Maria Pournara is from Kavala, Greece and has lived in Cardiff since 2014. Prior to coming to Swansea University, she has been a doctoral researcher at Cardiff University and postgraduate tutor at Cardiff University (2014-2019). She holds an MSc in Crime Analysis from the University of Southampton (2013-2014). Before that, she worked as a lawyer practising mainly in the areas of Criminal Law and Human Rights in Thessaloniki, Greece (2008-2013).

Her main research interests are in the areas of policing and decision-making, organised crime, intelligence and social problems. Her doctoral research has explored police decision-making in tackling organised crime and more specifically the processes of constructing and prioritising crime problems in the UK.

Areas of Expertise

  • Policing
  • Organised crime
  • Intelligence
  • Social problems


  1. Palmer, P., Pournara, M., Espinosa Delgado, I., Palmer, H. Decision Making and the National Intelligence Model: No Accounting for Decision Bias Australasian Policing A Journal of Professional Practice and Research 3 7


  • ASC108 Employability and Personal Development

    This module introduces students to the skills, qualities and attributes needed in applying for jobs, including how to recognise and make the most of their experiences, reflecting on their learning, knowledge and how to market themselves effectively in all aspects of the application process. It also provides specific information about a number of organisations both inside and external to the criminal justice system which might offer suitable careers. The content will be delivered by Swansea Employability Academy, Criminology staff and representatives from external organisations. The assessment for the module is also linked to the Swansea Employability Academy Bronze award.

  • ASC110 Law, Criminal Justice and Human Rights

    This module will introduce students to basic legal concepts such as the Rule of Law and due process and provide an understanding of the powers of the state, the UK legal framework and the law making process in England and Wales. In particular, the module will consider the UK constitution, the supremacy of Parliament, the impact of the European legal framework on the UK, the components and operation of the criminal justice, and civil liberties and human rights. The module also aims to help students understand the components, functions and key actors in the criminal justice system in England and Wales and will explore the relationship between the state and the citizen and the nature of human rights and civil liberties.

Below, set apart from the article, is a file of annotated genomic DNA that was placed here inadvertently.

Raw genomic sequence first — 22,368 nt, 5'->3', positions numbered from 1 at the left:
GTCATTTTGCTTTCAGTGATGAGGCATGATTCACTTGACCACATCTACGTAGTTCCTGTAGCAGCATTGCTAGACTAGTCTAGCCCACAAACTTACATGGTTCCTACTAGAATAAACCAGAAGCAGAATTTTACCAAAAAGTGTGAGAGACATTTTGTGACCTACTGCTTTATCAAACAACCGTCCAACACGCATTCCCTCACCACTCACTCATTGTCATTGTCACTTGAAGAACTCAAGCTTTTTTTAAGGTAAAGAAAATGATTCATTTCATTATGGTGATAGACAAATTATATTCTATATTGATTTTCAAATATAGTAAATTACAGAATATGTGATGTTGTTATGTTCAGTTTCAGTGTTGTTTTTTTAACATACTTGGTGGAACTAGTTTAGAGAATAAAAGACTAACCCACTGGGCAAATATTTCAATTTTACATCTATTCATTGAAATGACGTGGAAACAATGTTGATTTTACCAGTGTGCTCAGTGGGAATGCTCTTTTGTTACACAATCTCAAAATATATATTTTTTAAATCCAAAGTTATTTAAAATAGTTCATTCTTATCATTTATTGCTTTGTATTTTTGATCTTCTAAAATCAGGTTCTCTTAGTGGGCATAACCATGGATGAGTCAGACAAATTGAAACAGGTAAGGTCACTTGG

• ASC204 Penology and Punishment

    This module aims to equip students with a robust understanding of theoretical explanations of why we punish and the way that punishment is actualised in society ¿ both within the criminal justice system and outside of it. The module examines contemporary approaches to the punishment of crime and `deviance¿, taking account of the history and philosophy of responses to offending and `deviant¿ behaviour, especially within prisons. It considers the purpose of and justification for a range of different forms of punishment in modern society, including the death penalty; incarceration; community orders; and civil injunctions. It also considers prisoner and prison officer experiences in the penal estate and how this has been influenced by the penal crisis. This module critically explores the treatment of different types of offenders, paying particular attention to disadvantaged/marginalised social groups.

  • ASCM25 A Critical Understanding of Policing: 21st Century Challenges.

    This module offers a critical study of policing within liberal democratic societies from historical, legal, political and social perspectives. Focusing primarily on policing in the United Kingdom, the module considers the origins, development and functions of policing and examines issues such as police use of force, the role of the police in miscarriages of justice, police responses to terrorism, the pluralisation of policing, the policing of vulnerable and diverse groups, the relationship between the media and the police and the implications of `police culture¿ on service delivery. The module also questions the accountability and legitimacy of the police and examines the models used in the delivery of modern day policing.